The hour’s worth of material produced by Weta Digital includes redesigns of Steppenwolf and Darkseid — with the latter making his onscreen debut — as well as the expansion of the Knightmare sequence. “If you look at the end credit scene in Batman v Superman: Dawn of Justice where Lex Luthor is talking to a version of Steppenwolf; that is a design we reverted to in the 2020 version of Justice League,” remarks Weta Digital VFX supervisor Kevin Smith. “For us, it was hitting the marks on executing the design as opposed to trying to develop anything new. Zack is a visual guy and he already had an idea of what he wanted all of his characters to look like.”

A redesign request that proved challenging was increasing the iridescence of the armor worn by Steppenwolf. “What was interesting about that is Zack kept pushing for it to be more,” reveals Langlands. “There was a certain point at which we stopped fighting it and embraced the disco version of him, which is cool.”

“My favorite moment with Darkseid occurs when he is at the end in the throne room,” remarks Smith. “Darkseid only has two lines but is such a compelling character. His lack of motion, stateliness and the way he looks at his subordinates and stares down Superman are what make his appearance in that sequence so great. For lighting, we tried to keep him bright enough to get enough light in his face so it reads, while letting him be dark and mysterious.”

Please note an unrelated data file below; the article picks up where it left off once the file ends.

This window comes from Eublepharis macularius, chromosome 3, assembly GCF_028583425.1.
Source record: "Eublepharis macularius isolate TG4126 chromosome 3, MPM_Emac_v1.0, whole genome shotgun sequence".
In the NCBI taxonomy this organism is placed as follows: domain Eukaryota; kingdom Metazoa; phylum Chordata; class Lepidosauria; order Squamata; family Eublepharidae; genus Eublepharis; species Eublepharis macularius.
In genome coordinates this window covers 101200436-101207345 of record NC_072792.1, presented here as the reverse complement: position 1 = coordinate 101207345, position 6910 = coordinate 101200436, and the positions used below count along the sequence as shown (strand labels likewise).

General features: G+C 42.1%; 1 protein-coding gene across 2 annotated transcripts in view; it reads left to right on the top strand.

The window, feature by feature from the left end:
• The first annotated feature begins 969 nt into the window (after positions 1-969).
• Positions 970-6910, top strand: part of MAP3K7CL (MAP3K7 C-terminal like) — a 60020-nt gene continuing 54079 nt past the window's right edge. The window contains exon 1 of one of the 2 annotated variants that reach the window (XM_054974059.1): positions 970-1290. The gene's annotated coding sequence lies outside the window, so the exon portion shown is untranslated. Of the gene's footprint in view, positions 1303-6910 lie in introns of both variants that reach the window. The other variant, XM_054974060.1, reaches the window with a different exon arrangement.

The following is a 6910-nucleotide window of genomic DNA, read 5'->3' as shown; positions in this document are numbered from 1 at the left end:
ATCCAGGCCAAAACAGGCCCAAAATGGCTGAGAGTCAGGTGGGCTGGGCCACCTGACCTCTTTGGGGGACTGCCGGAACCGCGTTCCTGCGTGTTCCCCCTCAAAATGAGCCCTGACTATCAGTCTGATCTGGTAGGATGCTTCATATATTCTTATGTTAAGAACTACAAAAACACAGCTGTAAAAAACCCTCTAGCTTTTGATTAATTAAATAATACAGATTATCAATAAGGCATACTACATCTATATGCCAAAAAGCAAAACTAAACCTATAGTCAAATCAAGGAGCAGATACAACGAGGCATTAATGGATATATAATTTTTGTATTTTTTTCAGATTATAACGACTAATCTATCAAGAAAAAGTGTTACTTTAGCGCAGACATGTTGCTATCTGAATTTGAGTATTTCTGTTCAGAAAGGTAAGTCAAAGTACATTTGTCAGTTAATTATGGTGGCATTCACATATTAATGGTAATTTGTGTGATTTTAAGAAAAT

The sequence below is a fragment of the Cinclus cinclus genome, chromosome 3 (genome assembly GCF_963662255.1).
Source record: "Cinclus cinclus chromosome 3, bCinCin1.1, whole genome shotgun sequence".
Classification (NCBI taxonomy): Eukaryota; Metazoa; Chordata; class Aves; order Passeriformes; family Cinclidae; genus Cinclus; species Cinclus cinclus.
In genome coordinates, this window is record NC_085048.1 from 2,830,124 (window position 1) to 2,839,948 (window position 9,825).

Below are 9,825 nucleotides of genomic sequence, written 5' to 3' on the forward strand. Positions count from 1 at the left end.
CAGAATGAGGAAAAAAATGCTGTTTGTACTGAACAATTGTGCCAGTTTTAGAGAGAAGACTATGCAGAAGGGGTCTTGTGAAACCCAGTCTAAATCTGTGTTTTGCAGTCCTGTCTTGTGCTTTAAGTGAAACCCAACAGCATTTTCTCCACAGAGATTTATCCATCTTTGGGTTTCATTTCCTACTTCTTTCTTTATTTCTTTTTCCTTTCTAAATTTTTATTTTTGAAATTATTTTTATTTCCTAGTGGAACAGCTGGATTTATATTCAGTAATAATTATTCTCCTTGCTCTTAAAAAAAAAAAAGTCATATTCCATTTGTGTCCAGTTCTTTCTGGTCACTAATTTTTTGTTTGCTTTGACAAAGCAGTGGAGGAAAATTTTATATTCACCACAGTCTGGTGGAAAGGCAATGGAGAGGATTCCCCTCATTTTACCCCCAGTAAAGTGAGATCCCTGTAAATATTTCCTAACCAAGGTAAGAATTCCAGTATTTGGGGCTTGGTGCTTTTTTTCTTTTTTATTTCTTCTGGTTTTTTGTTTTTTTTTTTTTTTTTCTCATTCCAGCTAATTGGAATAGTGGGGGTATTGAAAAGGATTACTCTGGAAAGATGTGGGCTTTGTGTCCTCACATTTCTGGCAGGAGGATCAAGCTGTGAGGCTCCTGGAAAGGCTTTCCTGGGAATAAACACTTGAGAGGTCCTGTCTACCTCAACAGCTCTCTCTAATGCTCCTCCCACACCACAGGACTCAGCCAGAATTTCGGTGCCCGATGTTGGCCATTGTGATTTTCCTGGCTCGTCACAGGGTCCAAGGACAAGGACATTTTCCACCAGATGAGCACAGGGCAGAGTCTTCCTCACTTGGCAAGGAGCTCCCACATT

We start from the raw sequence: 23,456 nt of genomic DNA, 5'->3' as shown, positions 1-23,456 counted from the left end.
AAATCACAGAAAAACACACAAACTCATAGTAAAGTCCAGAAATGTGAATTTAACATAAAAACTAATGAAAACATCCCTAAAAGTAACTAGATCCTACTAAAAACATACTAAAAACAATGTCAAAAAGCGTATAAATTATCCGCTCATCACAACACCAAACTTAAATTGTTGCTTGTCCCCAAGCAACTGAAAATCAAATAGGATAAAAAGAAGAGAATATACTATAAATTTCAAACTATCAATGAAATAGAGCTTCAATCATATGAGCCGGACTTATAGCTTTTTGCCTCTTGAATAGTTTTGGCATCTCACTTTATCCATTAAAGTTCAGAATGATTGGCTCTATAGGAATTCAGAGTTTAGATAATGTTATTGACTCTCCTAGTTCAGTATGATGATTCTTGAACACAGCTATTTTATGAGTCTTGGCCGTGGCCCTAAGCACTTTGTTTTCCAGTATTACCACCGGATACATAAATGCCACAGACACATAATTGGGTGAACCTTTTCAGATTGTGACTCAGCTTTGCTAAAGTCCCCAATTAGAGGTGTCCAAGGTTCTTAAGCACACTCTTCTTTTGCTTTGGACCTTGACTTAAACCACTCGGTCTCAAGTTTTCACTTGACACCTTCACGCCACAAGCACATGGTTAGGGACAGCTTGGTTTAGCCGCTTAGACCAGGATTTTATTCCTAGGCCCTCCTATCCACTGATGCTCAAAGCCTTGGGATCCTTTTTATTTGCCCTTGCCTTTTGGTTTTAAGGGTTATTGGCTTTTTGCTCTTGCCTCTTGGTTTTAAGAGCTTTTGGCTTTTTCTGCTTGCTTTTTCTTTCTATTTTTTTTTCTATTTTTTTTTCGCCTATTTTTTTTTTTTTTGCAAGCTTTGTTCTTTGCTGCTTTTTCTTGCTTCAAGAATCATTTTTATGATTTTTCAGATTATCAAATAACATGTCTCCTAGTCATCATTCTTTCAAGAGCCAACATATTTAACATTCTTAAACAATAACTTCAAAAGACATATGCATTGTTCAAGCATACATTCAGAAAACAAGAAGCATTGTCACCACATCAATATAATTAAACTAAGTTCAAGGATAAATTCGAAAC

The final performance comes down to the skill and experience of the facial animators. “The technology has not changed a lot from 2017,” notes Duncombe. “There were a lot of new lines and the only reference that we received were the actors holding up their iPhones.” The ability to do the necessary motion-capture performances was complicated by the coronavirus pandemic protocols. “We had a potential second lockdown coming down the pipe, so you’re looking at potentially a month where you can’t get motion capture, which means you can’t build the shots. We had a particularly stressful few days where we were trying to capture as much performance as we could onstage.”